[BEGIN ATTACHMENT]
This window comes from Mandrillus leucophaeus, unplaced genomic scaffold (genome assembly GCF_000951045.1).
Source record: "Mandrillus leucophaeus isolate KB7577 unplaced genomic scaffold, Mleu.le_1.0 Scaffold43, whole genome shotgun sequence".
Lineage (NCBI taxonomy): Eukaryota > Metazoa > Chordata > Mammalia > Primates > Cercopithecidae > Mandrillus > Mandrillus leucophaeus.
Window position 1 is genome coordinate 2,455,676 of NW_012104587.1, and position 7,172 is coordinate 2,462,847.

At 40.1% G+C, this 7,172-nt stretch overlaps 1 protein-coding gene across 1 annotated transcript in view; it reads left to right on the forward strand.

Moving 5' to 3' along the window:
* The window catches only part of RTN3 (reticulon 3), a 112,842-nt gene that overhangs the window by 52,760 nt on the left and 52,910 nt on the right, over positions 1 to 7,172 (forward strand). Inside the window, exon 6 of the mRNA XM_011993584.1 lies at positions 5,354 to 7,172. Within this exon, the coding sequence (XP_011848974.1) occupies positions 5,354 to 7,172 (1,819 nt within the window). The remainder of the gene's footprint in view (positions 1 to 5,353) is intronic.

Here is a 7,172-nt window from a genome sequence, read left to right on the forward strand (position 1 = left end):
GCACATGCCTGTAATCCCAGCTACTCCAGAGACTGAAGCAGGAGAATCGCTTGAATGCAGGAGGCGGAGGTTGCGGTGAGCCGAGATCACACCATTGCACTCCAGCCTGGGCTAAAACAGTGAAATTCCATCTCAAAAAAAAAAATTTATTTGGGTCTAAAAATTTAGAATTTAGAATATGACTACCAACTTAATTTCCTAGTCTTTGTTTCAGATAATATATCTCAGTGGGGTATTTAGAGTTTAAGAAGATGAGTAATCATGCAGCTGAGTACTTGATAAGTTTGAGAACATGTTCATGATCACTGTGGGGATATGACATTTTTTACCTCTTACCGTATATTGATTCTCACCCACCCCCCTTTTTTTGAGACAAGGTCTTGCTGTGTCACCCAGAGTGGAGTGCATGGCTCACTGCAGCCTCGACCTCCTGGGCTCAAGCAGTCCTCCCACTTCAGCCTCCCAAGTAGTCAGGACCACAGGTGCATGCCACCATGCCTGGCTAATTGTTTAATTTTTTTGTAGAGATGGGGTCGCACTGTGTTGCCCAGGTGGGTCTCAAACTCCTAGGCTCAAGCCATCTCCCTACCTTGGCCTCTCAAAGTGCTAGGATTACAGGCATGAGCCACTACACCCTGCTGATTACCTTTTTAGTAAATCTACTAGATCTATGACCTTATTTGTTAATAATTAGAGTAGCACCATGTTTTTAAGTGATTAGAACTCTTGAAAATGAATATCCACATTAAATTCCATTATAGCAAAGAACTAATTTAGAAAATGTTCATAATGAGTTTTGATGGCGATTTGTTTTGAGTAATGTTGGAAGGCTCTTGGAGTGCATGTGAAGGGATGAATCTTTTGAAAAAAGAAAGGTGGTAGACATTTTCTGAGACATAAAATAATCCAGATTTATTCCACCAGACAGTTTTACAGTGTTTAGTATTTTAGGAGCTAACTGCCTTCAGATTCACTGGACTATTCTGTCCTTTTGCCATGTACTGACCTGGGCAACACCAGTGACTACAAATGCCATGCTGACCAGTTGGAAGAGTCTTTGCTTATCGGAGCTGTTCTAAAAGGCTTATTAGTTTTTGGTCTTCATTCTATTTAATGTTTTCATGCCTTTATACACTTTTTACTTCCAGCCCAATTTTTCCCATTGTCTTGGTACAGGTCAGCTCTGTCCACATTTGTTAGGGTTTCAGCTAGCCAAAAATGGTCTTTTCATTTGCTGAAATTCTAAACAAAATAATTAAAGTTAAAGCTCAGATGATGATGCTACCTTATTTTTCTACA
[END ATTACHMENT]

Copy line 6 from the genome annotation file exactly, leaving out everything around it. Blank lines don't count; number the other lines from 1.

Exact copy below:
Moving 5' to 3' along the window: